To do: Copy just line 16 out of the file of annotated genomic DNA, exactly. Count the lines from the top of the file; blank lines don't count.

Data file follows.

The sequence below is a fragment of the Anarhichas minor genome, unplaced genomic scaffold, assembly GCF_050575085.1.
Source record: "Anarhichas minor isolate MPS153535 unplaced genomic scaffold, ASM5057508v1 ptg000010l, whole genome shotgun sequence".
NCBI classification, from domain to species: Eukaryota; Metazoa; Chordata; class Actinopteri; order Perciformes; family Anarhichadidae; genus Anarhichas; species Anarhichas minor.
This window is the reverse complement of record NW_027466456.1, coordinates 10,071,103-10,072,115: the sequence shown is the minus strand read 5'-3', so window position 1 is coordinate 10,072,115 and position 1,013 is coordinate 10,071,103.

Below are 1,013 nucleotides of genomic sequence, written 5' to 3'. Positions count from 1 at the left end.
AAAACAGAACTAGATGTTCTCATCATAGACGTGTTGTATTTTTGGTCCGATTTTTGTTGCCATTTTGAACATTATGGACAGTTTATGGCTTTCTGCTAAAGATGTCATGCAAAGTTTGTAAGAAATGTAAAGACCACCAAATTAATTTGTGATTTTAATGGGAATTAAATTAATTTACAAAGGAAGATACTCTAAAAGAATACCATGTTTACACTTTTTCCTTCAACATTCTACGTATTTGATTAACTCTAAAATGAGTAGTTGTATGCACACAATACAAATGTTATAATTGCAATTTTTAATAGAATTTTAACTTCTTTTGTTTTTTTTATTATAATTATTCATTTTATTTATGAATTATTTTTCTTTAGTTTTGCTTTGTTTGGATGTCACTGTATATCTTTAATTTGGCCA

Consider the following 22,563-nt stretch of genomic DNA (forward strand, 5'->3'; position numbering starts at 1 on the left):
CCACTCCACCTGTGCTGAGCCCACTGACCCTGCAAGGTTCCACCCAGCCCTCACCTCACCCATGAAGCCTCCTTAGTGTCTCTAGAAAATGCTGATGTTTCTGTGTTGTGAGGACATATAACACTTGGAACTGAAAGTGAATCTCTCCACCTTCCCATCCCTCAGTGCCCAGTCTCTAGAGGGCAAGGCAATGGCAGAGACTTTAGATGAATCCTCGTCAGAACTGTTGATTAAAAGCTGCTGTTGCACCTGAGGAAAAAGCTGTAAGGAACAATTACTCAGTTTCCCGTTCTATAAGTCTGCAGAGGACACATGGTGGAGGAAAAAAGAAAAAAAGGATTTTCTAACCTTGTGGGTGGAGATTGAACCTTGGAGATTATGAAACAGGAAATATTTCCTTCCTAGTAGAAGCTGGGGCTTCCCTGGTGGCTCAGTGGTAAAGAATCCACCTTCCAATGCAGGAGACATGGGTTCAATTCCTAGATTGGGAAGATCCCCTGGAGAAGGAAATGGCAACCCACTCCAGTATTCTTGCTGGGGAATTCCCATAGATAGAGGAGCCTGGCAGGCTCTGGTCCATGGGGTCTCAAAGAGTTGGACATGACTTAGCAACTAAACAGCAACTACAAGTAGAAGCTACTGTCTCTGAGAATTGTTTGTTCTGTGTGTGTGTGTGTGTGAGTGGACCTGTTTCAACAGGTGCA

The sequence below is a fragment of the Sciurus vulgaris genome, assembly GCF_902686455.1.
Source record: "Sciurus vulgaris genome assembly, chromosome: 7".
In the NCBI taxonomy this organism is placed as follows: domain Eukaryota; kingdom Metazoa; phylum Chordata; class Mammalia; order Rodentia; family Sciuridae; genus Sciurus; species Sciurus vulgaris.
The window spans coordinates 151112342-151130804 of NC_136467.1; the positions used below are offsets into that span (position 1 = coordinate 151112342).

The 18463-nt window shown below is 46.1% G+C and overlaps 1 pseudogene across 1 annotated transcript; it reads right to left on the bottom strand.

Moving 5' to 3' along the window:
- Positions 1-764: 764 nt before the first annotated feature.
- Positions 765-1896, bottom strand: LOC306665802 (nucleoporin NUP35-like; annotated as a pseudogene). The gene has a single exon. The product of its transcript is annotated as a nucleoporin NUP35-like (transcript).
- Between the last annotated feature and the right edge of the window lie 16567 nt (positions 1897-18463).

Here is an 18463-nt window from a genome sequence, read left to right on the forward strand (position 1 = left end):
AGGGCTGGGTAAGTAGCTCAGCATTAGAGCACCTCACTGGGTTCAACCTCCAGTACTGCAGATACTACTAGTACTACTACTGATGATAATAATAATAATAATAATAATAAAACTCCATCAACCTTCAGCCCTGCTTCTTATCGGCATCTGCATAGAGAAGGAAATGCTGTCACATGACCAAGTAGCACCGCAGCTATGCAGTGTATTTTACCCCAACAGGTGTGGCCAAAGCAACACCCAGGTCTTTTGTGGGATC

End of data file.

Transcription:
- Positions 765-1896, bottom strand: LOC306665802 (nucleoporin NUP35-like; annotated as a pseudogene). The gene has a single exon. The product of its transcript is annotated as a nucleoporin NUP35-like (transcript).